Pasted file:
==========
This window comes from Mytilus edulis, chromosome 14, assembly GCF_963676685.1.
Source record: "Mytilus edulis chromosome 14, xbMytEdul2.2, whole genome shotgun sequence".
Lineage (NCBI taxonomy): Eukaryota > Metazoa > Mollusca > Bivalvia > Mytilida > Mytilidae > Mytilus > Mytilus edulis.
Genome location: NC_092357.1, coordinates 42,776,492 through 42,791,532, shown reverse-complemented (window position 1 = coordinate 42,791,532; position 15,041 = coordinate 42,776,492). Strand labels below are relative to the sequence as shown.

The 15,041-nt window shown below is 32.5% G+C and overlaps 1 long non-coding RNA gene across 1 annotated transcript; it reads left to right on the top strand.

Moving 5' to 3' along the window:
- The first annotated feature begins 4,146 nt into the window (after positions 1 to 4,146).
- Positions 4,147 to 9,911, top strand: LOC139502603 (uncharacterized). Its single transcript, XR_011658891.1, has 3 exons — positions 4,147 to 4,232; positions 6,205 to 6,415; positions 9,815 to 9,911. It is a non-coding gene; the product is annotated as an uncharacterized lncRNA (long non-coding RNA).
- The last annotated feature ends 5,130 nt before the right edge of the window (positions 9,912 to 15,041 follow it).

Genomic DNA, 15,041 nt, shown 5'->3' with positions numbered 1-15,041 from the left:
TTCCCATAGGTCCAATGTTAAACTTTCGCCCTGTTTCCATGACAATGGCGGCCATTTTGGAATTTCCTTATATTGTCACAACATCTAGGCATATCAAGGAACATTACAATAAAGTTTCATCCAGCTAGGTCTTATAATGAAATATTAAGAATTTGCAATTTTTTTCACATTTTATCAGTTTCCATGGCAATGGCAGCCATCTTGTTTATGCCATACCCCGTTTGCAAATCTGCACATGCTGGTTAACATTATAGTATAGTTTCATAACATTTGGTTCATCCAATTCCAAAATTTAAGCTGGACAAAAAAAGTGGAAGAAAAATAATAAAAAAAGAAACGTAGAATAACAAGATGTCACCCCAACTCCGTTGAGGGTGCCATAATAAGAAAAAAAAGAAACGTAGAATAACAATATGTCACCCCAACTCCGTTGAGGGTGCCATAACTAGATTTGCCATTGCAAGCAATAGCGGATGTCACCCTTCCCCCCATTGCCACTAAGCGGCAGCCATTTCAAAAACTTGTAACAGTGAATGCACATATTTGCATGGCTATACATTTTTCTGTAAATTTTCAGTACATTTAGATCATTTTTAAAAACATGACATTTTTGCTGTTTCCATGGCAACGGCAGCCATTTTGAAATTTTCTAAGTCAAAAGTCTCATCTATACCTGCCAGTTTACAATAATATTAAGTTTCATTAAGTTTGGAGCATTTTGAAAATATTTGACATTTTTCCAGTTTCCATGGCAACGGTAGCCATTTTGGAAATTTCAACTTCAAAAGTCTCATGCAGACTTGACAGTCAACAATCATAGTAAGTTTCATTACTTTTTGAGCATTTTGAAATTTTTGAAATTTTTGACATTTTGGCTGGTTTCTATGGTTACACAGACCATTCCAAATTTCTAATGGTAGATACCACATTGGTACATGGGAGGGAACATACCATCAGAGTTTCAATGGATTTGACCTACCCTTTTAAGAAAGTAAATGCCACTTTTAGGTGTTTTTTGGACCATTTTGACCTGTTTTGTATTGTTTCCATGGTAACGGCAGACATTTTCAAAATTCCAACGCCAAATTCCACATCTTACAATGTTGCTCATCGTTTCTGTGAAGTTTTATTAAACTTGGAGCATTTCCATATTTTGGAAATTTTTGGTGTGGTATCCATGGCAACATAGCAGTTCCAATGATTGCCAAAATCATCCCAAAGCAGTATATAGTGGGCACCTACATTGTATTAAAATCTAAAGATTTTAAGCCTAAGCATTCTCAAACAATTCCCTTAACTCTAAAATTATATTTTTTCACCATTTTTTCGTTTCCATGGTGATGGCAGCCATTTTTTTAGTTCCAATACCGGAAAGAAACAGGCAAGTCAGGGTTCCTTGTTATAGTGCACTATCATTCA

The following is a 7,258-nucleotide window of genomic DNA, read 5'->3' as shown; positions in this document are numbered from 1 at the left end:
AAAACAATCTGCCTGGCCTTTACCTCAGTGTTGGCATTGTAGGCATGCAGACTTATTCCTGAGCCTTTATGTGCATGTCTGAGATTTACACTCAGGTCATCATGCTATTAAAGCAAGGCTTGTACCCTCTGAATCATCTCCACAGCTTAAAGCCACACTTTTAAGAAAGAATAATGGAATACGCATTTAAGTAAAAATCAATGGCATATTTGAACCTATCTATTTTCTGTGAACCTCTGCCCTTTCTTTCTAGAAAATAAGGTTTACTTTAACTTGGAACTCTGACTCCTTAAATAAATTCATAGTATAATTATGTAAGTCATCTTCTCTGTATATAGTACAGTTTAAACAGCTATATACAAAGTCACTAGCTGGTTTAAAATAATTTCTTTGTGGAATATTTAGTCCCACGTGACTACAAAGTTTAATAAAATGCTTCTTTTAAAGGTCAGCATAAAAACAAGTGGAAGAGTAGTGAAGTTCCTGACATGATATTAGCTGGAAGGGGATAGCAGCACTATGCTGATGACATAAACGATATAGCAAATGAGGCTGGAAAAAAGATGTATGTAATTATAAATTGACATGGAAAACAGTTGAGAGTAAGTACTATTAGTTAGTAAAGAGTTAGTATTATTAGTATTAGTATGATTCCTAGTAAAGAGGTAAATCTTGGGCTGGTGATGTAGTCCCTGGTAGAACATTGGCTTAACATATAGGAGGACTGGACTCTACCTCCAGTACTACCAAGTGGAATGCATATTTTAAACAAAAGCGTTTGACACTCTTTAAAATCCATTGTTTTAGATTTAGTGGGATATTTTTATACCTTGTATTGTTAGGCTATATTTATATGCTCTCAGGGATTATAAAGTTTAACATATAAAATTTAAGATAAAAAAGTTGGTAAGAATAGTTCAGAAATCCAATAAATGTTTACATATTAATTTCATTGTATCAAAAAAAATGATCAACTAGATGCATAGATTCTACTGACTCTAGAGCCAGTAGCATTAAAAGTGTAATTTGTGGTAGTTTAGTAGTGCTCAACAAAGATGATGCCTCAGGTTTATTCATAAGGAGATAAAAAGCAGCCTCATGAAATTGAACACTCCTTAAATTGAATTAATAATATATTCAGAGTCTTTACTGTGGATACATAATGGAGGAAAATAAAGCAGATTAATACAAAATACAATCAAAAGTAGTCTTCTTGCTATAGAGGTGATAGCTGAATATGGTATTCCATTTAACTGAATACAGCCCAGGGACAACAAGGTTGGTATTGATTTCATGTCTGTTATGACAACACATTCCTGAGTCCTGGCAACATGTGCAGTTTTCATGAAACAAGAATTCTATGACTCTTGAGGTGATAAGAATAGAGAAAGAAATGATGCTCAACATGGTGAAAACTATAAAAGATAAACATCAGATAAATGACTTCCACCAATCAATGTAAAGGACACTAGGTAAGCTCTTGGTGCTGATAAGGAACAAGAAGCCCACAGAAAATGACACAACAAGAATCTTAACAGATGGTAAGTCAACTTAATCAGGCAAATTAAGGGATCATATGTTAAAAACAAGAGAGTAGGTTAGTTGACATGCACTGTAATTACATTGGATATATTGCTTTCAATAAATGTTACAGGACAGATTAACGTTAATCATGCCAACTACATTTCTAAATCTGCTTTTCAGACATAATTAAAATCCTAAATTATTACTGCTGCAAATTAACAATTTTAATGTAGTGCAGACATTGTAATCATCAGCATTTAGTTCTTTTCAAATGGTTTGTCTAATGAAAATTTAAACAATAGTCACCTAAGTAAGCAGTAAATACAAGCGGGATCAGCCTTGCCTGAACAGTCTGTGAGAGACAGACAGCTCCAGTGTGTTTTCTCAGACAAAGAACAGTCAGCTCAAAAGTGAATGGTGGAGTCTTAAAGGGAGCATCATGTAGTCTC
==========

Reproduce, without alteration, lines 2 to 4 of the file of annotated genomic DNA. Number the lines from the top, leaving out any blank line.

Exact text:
Source record: "Mytilus edulis chromosome 14, xbMytEdul2.2, whole genome shotgun sequence".
Lineage (NCBI taxonomy): Eukaryota > Metazoa > Mollusca > Bivalvia > Mytilida > Mytilidae > Mytilus > Mytilus edulis.
Genome location: NC_092357.1, coordinates 42,776,492 through 42,791,532, shown reverse-complemented (window position 1 = coordinate 42,791,532; position 15,041 = coordinate 42,776,492). Strand labels below are relative to the sequence as shown.